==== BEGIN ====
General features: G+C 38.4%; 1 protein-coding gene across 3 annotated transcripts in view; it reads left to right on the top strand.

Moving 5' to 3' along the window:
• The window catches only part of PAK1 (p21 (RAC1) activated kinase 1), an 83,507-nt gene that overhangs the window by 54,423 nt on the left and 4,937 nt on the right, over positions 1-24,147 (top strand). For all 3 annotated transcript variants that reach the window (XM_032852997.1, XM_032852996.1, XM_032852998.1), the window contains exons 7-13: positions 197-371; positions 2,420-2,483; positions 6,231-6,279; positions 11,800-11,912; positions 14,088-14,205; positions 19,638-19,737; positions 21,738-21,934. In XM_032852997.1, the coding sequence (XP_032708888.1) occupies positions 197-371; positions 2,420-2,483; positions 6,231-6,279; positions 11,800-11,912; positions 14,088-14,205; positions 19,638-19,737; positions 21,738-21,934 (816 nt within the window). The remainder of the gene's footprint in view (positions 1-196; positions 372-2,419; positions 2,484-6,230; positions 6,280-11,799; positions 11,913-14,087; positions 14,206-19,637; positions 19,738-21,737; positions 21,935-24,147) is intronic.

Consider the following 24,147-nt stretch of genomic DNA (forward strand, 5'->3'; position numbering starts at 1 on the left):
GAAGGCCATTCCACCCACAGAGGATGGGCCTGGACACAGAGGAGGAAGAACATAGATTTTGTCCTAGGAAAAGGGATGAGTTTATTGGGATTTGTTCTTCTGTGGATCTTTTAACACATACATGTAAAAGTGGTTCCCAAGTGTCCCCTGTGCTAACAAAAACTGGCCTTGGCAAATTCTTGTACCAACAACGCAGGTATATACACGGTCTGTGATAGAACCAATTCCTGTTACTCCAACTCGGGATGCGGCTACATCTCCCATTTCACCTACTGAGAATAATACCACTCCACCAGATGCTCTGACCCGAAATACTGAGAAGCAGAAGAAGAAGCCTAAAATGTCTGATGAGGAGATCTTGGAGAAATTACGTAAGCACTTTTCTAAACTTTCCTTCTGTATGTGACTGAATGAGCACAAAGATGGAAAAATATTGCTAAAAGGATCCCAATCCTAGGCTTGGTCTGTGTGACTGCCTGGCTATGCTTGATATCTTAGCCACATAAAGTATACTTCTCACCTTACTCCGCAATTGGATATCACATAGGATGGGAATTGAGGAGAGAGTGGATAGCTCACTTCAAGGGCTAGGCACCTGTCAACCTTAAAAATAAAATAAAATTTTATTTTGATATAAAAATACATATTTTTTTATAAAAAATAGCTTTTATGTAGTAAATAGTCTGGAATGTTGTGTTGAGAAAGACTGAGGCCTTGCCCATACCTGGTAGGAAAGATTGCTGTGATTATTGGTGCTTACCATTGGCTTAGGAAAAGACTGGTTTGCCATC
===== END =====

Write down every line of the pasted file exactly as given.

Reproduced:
General features: G+C 38.4%; 1 protein-coding gene across 3 annotated transcripts in view; it reads left to right on the top strand.

Moving 5' to 3' along the window:
• The window catches only part of PAK1 (p21 (RAC1) activated kinase 1), an 83,507-nt gene that overhangs the window by 54,423 nt on the left and 4,937 nt on the right, over positions 1-24,147 (top strand). For all 3 annotated transcript variants that reach the window (XM_032852997.1, XM_032852996.1, XM_032852998.1), the window contains exons 7-13: positions 197-371; positions 2,420-2,483; positions 6,231-6,279; positions 11,800-11,912; positions 14,088-14,205; positions 19,638-19,737; positions 21,738-21,934. In XM_032852997.1, the coding sequence (XP_032708888.1) occupies positions 197-371; positions 2,420-2,483; positions 6,231-6,279; positions 11,800-11,912; positions 14,088-14,205; positions 19,638-19,737; positions 21,738-21,934 (816 nt within the window). The remainder of the gene's footprint in view (positions 1-196; positions 372-2,419; positions 2,484-6,230; positions 6,280-11,799; positions 11,913-14,087; positions 14,206-19,637; positions 19,738-21,737; positions 21,935-24,147) is intronic.

Consider the following 24,147-nt stretch of genomic DNA (forward strand, 5'->3'; position numbering starts at 1 on the left):
GAAGGCCATTCCACCCACAGAGGATGGGCCTGGACACAGAGGAGGAAGAACATAGATTTTGTCCTAGGAAAAGGGATGAGTTTATTGGGATTTGTTCTTCTGTGGATCTTTTAACACATACATGTAAAAGTGGTTCCCAAGTGTCCCCTGTGCTAACAAAAACTGGCCTTGGCAAATTCTTGTACCAACAACGCAGGTATATACACGGTCTGTGATAGAACCAATTCCTGTTACTCCAACTCGGGATGCGGCTACATCTCCCATTTCACCTACTGAGAATAATACCACTCCACCAGATGCTCTGACCCGAAATACTGAGAAGCAGAAGAAGAAGCCTAAAATGTCTGATGAGGAGATCTTGGAGAAATTACGTAAGCACTTTTCTAAACTTTCCTTCTGTATGTGACTGAATGAGCACAAAGATGGAAAAATATTGCTAAAAGGATCCCAATCCTAGGCTTGGTCTGTGTGACTGCCTGGCTATGCTTGATATCTTAGCCACATAAAGTATACTTCTCACCTTACTCCGCAATTGGATATCACATAGGATGGGAATTGAGGAGAGAGTGGATAGCTCACTTCAAGGGCTAGGCACCTGTCAACCTTAAAAATAAAATAAAATTTTATTTTGATATAAAAATACATATTTTTTTATAAAAAATAGCTTTTATGTAGTAAATAGTCTGGAATGTTGTGTTGAGAAAGACTGAGGCCTTGCCCATACCTGGTAGGAAAGATTGCTGTGATTATTGGTGCTTACCATTGGCTTAGGAAAAGACTGGTTTGCCATC